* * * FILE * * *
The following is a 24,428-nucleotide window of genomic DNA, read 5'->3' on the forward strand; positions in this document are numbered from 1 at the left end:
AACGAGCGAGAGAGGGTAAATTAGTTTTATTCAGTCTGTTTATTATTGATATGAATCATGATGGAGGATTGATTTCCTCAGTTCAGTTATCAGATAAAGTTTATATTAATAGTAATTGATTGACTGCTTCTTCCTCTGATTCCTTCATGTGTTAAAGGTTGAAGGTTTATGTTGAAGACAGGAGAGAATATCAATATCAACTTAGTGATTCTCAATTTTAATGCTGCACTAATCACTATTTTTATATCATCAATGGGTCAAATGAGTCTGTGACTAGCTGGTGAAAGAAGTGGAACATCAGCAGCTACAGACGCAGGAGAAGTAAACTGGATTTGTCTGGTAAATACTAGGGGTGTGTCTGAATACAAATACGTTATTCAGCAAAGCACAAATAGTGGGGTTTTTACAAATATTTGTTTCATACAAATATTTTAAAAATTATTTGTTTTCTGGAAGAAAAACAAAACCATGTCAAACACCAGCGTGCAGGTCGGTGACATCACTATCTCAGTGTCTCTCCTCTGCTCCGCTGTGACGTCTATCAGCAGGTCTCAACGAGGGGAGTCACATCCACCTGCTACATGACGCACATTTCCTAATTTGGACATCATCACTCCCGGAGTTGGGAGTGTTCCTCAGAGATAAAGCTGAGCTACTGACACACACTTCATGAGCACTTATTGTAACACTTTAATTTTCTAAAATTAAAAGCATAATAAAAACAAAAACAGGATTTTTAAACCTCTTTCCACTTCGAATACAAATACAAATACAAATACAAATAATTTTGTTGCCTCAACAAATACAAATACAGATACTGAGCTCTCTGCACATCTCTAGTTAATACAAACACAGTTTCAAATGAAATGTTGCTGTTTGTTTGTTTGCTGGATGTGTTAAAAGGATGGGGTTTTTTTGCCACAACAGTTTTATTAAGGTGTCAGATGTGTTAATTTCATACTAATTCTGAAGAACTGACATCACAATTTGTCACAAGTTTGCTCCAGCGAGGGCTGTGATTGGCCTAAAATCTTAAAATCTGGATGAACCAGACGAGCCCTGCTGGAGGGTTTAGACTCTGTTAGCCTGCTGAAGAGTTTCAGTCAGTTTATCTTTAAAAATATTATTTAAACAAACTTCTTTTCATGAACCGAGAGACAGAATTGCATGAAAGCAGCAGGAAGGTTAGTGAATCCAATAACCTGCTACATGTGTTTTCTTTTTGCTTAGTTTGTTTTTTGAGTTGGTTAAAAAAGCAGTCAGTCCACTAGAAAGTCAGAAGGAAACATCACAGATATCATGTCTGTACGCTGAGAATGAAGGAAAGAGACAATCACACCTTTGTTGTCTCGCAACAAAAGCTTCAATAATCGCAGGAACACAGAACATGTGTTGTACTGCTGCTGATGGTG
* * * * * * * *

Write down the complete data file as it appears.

The following is a 24,428-nucleotide window of genomic DNA, read 5'->3' on the forward strand; positions in this document are numbered from 1 at the left end:
AACGAGCGAGAGAGGGTAAATTAGTTTTATTCAGTCTGTTTATTATTGATATGAATCATGATGGAGGATTGATTTCCTCAGTTCAGTTATCAGATAAAGTTTATATTAATAGTAATTGATTGACTGCTTCTTCCTCTGATTCCTTCATGTGTTAAAGGTTGAAGGTTTATGTTGAAGACAGGAGAGAATATCAATATCAACTTAGTGATTCTCAATTTTAATGCTGCACTAATCACTATTTTTATATCATCAATGGGTCAAATGAGTCTGTGACTAGCTGGTGAAAGAAGTGGAACATCAGCAGCTACAGACGCAGGAGAAGTAAACTGGATTTGTCTGGTAAATACTAGGGGTGTGTCTGAATACAAATACGTTATTCAGCAAAGCACAAATAGTGGGGTTTTTACAAATATTTGTTTCATACAAATATTTTAAAAATTATTTGTTTTCTGGAAGAAAAACAAAACCATGTCAAACACCAGCGTGCAGGTCGGTGACATCACTATCTCAGTGTCTCTCCTCTGCTCCGCTGTGACGTCTATCAGCAGGTCTCAACGAGGGGAGTCACATCCACCTGCTACATGACGCACATTTCCTAATTTGGACATCATCACTCCCGGAGTTGGGAGTGTTCCTCAGAGATAAAGCTGAGCTACTGACACACACTTCATGAGCACTTATTGTAACACTTTAATTTTCTAAAATTAAAAGCATAATAAAAACAAAAACAGGATTTTTAAACCTCTTTCCACTTCGAATACAAATACAAATACAAATACAAATAATTTTGTTGCCTCAACAAATACAAATACAGATACTGAGCTCTCTGCACATCTCTAGTTAATACAAACACAGTTTCAAATGAAATGTTGCTGTTTGTTTGTTTGCTGGATGTGTTAAAAGGATGGGGTTTTTTTGCCACAACAGTTTTATTAAGGTGTCAGATGTGTTAATTTCATACTAATTCTGAAGAACTGACATCACAATTTGTCACAAGTTTGCTCCAGCGAGGGCTGTGATTGGCCTAAAATCTTAAAATCTGGATGAACCAGACGAGCCCTGCTGGAGGGTTTAGACTCTGTTAGCCTGCTGAAGAGTTTCAGTCAGTTTATCTTTAAAAATATTATTTAAACAAACTTCTTTTCATGAACCGAGAGACAGAATTGCATGAAAGCAGCAGGAAGGTTAGTGAATCCAATAACCTGCTACATGTGTTTTCTTTTTGCTTAGTTTGTTTTTTGAGTTGGTTAAAAAAGCAGTCAGTCCACTAGAAAGTCAGAAGGAAACATCACAGATATCATGTCTGTACGCTGAGAATGAAGGAAAGAGACAATCACACCTTTGTTGTCTCGCAACAAAAGCTTCAATAATCGCAGGAACACAGAACATGTGTTGTACTGCTGCTGATGGTG